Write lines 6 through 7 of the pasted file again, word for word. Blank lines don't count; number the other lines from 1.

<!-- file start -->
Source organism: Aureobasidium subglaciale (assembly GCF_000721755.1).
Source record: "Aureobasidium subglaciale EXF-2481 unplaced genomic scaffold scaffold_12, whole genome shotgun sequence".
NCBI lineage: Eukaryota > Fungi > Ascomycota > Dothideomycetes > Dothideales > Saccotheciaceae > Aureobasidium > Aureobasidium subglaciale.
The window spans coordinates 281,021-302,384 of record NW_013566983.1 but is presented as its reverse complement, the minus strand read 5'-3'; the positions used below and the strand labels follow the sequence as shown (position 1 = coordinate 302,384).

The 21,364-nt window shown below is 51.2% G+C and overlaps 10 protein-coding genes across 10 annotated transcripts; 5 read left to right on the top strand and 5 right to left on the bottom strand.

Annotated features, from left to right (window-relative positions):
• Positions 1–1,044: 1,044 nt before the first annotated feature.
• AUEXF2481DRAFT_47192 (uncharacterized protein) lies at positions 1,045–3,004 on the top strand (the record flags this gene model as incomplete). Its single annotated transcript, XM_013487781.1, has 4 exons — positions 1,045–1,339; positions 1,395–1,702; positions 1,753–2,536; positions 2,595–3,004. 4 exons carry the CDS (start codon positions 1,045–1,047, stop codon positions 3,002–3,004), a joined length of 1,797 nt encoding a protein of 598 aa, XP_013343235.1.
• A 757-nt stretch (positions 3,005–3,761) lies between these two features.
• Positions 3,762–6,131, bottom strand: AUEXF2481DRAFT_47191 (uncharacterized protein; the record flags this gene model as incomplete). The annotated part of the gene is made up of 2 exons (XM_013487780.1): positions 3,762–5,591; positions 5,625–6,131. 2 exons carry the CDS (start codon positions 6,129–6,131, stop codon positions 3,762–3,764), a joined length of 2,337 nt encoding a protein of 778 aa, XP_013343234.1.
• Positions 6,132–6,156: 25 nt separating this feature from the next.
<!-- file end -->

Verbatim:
Annotated features, from left to right (window-relative positions):
• Positions 1–1,044: 1,044 nt before the first annotated feature.